R. Kelly is one of the most interesting cats in the R&B game; few would deny this. Personally, he’s always been one of my favorite R&B artists – don’t judge me! Throughout an illustrious career, Kelly has teetered and tottered between risqué bedroom music and more balanced, sometimes conservative, soulful affairs. Spend the time examining Kelly’s rich and varied discography, and the evidence of this ‘back and forth’ is most pronounced throughout the 00s and 10s. Kelly’s ability to be the chief among sinners and then go and thank God for the ride is pretty amazing (or shameful, you be the judge). For all his attributes and his flaws, R. Kelly is important presence in music. But… Black Panties may epitomize nearly everything that is wrong with R&B.
Did I enjoy Black Panties as a reviewed it? Parts of it I truly did. I’m accustomed to R. Kelly’s freakiness, so much so that much of what Kells sings I’ve come to understand you must take it with a grain of salt or just shake your head. That said, my responsible, more mature side finds the album to be incredibly misguided. No, I’m not being Biblical or preachy, but thinking merely morally or chivalrously, R. Kelly’s content on Black Panties is incredibly self-indulgent and goes way overboard. Because he overdoes the sexual graphics, he, like so many male R&B artists (and some female artists) are actually sucking some of the romance out of the genre.
Edginess is a good thing that keeps music among other things fresh. There is nothing wrong with being risqué. The problem is when you overstretch the boundaries. Black Panties suffers from this overstretching syndrome because it’s as if R. Kelly tries too hard to extend upon his sexual imagery of the past; he wants to be even bolder. By trying to top his cutting edge past, Kelly actually comes over as ‘desperate’ to please rather than naturally chocked full of legit swagger. There’s one too many allusions to sex and certainly too many uses of the word itself, which shows Kelly’s single-dimensional deck of cards. I love R. Kelly, but this is where perhaps his game has faded some.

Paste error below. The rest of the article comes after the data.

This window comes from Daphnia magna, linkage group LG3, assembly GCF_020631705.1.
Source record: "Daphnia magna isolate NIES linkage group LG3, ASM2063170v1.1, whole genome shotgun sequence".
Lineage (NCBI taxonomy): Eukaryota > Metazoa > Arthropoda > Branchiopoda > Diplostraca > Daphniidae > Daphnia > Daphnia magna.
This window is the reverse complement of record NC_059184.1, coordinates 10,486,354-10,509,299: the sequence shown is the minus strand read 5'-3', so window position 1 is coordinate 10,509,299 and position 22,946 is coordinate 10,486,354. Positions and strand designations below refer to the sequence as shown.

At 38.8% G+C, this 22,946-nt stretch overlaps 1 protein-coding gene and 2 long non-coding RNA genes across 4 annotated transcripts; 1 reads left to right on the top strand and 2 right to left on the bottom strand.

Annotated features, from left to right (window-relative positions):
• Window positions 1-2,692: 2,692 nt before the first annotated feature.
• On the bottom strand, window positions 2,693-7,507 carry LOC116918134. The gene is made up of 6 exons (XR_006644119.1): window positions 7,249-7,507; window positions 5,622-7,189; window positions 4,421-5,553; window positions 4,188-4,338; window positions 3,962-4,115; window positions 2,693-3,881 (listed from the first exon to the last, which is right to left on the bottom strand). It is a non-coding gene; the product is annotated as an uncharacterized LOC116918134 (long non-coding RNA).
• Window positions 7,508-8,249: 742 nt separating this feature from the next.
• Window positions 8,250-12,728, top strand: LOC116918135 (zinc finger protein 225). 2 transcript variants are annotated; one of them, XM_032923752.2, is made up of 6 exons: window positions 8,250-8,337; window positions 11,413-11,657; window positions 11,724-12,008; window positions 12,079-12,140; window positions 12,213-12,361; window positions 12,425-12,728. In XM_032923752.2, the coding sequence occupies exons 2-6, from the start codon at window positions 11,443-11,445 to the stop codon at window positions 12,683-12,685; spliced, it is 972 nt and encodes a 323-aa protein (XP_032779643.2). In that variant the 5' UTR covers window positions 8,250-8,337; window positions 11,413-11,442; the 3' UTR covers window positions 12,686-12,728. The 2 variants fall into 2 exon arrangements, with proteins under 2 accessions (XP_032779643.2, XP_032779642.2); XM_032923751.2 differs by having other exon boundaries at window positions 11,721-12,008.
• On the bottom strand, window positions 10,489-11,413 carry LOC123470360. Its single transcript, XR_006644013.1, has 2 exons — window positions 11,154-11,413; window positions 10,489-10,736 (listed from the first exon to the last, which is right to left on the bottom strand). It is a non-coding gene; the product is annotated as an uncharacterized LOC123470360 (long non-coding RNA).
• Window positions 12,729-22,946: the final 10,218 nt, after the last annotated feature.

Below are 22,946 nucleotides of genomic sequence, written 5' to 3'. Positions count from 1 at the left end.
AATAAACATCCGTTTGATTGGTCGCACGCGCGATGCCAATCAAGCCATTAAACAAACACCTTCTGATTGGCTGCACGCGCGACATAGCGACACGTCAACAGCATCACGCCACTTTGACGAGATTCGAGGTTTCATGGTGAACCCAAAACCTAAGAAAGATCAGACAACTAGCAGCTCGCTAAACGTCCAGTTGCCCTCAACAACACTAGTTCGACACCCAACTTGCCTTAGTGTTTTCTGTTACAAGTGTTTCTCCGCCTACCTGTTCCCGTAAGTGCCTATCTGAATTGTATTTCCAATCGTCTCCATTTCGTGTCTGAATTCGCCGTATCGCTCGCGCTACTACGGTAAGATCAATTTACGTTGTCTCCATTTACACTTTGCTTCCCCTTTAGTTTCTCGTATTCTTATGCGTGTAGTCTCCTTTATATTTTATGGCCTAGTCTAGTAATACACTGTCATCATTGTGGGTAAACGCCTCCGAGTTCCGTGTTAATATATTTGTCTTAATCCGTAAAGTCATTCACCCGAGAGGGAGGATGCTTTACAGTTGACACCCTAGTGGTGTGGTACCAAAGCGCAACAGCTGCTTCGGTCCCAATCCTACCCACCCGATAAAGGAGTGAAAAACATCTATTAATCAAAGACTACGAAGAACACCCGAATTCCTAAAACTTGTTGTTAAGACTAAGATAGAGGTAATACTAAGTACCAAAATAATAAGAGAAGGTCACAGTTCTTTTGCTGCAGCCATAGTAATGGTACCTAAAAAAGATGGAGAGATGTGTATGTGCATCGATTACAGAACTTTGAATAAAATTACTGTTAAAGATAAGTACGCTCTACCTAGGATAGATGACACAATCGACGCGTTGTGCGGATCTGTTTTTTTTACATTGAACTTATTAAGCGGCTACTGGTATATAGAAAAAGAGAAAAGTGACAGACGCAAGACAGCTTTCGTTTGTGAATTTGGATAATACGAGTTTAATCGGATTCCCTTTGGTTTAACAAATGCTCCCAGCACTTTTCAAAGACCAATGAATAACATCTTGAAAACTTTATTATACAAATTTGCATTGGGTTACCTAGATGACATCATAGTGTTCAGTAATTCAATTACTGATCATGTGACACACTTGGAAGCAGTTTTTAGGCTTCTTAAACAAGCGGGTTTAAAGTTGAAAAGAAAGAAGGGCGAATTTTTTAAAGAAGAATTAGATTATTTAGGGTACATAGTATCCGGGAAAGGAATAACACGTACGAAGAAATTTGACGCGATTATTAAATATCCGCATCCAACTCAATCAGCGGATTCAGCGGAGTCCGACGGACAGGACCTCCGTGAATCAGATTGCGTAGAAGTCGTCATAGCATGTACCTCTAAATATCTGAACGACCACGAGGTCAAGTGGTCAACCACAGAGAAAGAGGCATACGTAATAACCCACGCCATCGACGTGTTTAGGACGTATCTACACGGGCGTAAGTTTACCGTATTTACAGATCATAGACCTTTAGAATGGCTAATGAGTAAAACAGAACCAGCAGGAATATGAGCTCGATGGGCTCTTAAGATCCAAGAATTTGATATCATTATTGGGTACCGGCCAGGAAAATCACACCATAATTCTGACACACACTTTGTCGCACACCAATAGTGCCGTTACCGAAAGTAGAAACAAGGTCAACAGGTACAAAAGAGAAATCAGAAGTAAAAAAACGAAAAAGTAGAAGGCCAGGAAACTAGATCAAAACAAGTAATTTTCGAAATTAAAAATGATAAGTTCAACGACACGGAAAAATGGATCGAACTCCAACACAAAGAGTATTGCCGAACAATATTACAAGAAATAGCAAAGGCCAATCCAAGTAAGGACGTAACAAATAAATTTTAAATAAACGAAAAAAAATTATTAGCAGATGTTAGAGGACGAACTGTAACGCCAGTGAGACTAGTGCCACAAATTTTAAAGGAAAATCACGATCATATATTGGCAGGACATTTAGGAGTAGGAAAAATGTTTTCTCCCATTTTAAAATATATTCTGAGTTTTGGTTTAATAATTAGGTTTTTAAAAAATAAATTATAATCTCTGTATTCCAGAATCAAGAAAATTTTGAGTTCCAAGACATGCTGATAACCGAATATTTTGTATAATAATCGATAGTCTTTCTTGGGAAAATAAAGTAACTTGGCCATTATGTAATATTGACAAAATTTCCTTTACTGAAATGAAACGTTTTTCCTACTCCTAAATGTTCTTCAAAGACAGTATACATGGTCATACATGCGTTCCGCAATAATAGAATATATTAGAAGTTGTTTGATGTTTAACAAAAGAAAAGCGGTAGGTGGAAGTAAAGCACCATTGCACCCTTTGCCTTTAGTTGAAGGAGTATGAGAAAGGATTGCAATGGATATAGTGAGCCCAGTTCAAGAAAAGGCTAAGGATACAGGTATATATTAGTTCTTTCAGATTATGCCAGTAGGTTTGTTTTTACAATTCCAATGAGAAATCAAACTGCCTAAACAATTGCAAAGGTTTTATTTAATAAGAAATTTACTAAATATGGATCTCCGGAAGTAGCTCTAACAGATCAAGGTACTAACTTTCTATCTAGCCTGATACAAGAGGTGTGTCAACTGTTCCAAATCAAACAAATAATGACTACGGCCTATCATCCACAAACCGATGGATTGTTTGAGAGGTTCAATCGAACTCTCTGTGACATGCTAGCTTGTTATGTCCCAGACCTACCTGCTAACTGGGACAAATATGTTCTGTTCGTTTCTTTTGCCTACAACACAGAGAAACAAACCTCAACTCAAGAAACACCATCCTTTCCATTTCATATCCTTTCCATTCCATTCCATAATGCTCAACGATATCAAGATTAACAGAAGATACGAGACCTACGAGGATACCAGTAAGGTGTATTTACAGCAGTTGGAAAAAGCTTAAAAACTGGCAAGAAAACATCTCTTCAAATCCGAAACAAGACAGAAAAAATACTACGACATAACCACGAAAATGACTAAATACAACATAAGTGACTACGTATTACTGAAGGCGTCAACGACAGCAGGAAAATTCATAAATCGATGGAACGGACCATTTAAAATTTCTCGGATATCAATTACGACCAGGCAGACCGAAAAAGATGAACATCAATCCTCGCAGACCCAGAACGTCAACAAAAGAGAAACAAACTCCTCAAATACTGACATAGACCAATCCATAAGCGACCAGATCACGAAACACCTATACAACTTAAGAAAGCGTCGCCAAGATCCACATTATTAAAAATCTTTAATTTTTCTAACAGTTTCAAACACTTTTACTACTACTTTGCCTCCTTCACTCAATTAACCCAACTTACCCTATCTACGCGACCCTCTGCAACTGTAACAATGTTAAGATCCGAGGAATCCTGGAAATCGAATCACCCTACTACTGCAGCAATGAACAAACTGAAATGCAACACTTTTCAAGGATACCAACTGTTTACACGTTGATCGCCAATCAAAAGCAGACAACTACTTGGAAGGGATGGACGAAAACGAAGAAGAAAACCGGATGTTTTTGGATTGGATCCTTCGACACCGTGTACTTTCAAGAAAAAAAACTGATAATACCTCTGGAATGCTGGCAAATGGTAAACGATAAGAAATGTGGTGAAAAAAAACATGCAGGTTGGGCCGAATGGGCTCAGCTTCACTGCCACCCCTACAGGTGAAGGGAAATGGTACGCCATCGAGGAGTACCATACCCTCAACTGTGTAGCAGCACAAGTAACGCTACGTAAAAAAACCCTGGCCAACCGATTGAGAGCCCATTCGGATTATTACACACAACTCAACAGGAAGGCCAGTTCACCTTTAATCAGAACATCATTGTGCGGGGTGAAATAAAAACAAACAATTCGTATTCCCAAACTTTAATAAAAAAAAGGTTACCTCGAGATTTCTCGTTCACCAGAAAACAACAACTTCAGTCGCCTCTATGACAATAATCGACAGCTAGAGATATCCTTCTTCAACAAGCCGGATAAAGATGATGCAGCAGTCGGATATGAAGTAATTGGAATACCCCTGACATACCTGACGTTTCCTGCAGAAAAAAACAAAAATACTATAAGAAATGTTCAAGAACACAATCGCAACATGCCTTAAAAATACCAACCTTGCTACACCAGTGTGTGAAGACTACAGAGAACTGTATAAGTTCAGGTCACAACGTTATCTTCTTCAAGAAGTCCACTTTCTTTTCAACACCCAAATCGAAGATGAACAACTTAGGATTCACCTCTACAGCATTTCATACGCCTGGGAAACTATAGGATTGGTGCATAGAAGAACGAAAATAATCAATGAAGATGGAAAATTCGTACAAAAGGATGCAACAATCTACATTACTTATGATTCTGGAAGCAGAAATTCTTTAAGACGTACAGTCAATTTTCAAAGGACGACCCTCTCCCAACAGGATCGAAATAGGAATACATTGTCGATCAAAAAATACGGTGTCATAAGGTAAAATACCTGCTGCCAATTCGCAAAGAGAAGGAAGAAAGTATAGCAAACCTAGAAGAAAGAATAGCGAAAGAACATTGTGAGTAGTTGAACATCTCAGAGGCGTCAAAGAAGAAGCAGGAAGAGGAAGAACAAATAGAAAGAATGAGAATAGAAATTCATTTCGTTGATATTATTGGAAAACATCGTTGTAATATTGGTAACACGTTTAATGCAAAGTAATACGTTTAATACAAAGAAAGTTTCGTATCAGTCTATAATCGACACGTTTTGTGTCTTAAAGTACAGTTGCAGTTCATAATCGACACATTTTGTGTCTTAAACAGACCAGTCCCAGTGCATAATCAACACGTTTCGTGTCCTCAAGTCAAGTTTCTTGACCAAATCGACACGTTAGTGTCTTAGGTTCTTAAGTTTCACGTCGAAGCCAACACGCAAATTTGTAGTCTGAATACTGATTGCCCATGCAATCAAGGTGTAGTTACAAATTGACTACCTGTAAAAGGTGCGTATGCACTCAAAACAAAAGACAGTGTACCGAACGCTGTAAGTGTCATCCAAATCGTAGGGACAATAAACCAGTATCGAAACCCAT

Sure, I get it. Kelly released two consecutive albums that were way too safe given his artistic persona (Love Letter and Write Me Back). If Kelly had continued down that safe path, his fan base who enjoys his freakier side would’ve really be completely alienated. Neither album yielded another Chocolate Factory, Kelly’s most balanced album in recent times. I get it – really I do. However, was it necessary for Kelly to tread the pornographic line? Like The-Dream’s shameful IV Play, Kelly leaves little to the imagination. While this absurdly works sometimes (“Cookie” and “Genius”), other times it’s just plum disgraceful (“Marry The P***y”). My advice to any R&B male artist is to PLEASE stop using the p-word as part of song titles, period. Let’s return R&B to being ‘sexy’ without being oversexed. Kells, I’m glad you’re back my man, but Black Panties lacks enduring substance… or any substance at all, LOL.
This is my last R. Kelly post for minute, I promise!
- Review: R. Kelly, ‘Black Panties’ (brentmusicreviews.com)
- Ranking R. Kelly’s Albums Since the New Millennium (brentmusicreviews.com)